The Prestwick Companies

The New Math, Part 1

A tremendous amount of the energy that we consume and greenhouse gasses that we emit worldwide comes from making “stuff.” And that is just counting the portion of energy and greenhouse gasses that we directly attribute to “stuff.” Even most metrics like WARM that address the lifecycle impacts of “stuff” do not include all of the ancillary impacts related to it.

For example, most metrics do not attribute any part of the “personal-transportation” portion of our energy use to stuff. At the risk of sounding like an early 80’s George Carlin routine, how much of those personal-transportation impacts are attributable to traveling back and forth to the store to buy more stuff, traveling back and forth to work to make more money to buy more stuff, or traveling back and forth to the town dump to discard your old stuff to make room for – you guessed it – more stuff? Nor do most metrics that address the impacts of stuff account for the fact that much of the home energy use, whether HVAC or lighting, is to heat and light spaces that have over the last half century gotten much larger – as Mr. Carlin noted decades ago in his foresighted brilliance – in order to make room to store our stuff.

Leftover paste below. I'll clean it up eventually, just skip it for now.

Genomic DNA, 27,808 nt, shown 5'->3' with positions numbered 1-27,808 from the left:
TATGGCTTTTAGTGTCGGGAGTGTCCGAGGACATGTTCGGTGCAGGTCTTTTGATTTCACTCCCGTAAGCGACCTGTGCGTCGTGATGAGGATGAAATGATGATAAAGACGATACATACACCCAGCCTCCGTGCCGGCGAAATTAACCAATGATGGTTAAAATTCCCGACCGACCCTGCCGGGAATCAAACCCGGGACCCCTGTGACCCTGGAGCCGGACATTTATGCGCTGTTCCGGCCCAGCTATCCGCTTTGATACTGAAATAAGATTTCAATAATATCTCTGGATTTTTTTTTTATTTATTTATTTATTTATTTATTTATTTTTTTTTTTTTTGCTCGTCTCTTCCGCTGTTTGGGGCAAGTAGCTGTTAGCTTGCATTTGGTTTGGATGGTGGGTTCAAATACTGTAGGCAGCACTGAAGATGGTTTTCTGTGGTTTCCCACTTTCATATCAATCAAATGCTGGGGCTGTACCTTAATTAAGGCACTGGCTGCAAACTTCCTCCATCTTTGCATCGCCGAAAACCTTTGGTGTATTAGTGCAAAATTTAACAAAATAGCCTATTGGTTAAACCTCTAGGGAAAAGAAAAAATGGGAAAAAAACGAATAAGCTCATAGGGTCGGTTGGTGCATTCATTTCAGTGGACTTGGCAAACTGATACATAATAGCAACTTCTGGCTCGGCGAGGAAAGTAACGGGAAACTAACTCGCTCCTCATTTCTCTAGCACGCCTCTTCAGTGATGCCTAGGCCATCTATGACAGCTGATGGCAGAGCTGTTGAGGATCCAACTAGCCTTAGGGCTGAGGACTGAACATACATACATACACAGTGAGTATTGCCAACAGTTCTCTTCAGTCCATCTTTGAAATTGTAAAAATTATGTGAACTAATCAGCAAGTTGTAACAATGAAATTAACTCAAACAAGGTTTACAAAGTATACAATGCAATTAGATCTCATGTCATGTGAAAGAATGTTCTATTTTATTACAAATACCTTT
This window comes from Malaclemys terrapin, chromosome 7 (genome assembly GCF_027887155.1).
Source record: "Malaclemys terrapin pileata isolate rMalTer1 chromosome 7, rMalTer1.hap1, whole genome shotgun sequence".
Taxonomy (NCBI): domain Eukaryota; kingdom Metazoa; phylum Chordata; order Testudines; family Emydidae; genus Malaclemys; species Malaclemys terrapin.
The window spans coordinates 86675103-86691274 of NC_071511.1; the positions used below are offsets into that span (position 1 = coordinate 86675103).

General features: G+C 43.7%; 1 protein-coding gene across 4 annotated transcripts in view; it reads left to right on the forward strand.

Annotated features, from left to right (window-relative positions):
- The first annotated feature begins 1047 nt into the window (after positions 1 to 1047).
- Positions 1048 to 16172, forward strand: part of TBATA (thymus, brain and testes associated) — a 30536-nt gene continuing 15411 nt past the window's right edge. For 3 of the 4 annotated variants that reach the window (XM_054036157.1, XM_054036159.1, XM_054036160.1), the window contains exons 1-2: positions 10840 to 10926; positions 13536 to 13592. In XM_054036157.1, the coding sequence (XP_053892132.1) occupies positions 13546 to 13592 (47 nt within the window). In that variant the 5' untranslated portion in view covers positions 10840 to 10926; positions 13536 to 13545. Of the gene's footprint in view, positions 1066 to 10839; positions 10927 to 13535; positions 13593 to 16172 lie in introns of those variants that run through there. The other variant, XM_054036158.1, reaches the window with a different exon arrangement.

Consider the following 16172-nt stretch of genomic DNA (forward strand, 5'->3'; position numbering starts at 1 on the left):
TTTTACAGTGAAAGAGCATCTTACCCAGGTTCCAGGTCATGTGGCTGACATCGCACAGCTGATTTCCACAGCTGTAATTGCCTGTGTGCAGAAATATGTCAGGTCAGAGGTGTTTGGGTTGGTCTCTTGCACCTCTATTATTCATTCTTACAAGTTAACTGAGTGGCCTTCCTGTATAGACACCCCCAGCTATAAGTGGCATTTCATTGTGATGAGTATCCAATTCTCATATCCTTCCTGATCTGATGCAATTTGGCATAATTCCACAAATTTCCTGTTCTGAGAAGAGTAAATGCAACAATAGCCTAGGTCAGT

So when we talk about climate action plans and greenhouse gasses, I find it nearly impossible to have that conversation without talking about stuff. I would argue that any climate action plan that omits stuff – the stuff we buy, the stuff we use, the stuff we throw away – is at best incomplete.

For the folks who have been in the business of stuff: making stuff, buying stuff, transporting stuff, reusing stuff, disposing of stuff and recycling stuff, climate change represents both a new opportunity and a new challenge. There is a new math of greenhouse gas accounting by which some people are viewing and evaluating everything. So if it is impossible to talk about climate change without talking about stuff, how does the business of stuff fit into this new math?

Join us all Earth Week as we take a daily look at this new math, and opportunities that it provides.

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Roger Guzowski

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